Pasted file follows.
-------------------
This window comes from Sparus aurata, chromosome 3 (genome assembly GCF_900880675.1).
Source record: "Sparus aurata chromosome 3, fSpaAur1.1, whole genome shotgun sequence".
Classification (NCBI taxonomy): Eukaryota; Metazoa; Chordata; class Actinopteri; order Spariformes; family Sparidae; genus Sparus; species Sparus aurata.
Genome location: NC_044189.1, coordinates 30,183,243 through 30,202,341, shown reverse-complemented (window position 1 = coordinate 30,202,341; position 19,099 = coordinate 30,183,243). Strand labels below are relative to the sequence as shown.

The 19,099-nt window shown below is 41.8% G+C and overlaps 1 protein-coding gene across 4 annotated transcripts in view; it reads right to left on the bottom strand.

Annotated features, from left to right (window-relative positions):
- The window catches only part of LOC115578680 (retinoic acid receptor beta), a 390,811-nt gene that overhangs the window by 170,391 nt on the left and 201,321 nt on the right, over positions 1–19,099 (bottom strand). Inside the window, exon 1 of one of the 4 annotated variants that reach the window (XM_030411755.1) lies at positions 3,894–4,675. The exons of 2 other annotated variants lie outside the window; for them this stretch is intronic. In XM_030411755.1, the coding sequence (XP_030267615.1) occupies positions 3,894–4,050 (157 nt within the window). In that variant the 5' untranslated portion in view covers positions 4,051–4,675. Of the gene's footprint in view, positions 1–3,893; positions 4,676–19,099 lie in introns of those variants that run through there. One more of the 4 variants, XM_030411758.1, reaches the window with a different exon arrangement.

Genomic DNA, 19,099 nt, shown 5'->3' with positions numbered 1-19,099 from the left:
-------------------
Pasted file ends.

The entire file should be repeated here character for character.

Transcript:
This window comes from Sparus aurata, chromosome 3 (genome assembly GCF_900880675.1).
Source record: "Sparus aurata chromosome 3, fSpaAur1.1, whole genome shotgun sequence".
Classification (NCBI taxonomy): Eukaryota; Metazoa; Chordata; class Actinopteri; order Spariformes; family Sparidae; genus Sparus; species Sparus aurata.
Genome location: NC_044189.1, coordinates 30,183,243 through 30,202,341, shown reverse-complemented (window position 1 = coordinate 30,202,341; position 19,099 = coordinate 30,183,243). Strand labels below are relative to the sequence as shown.

The 19,099-nt window shown below is 41.8% G+C and overlaps 1 protein-coding gene across 4 annotated transcripts in view; it reads right to left on the bottom strand.

Annotated features, from left to right (window-relative positions):
- The window catches only part of LOC115578680 (retinoic acid receptor beta), a 390,811-nt gene that overhangs the window by 170,391 nt on the left and 201,321 nt on the right, over positions 1–19,099 (bottom strand). Inside the window, exon 1 of one of the 4 annotated variants that reach the window (XM_030411755.1) lies at positions 3,894–4,675. The exons of 2 other annotated variants lie outside the window; for them this stretch is intronic. In XM_030411755.1, the coding sequence (XP_030267615.1) occupies positions 3,894–4,050 (157 nt within the window). In that variant the 5' untranslated portion in view covers positions 4,051–4,675. Of the gene's footprint in view, positions 1–3,893; positions 4,676–19,099 lie in introns of those variants that run through there. One more of the 4 variants, XM_030411758.1, reaches the window with a different exon arrangement.

Genomic DNA, 19,099 nt, shown 5'->3' with positions numbered 1-19,099 from the left: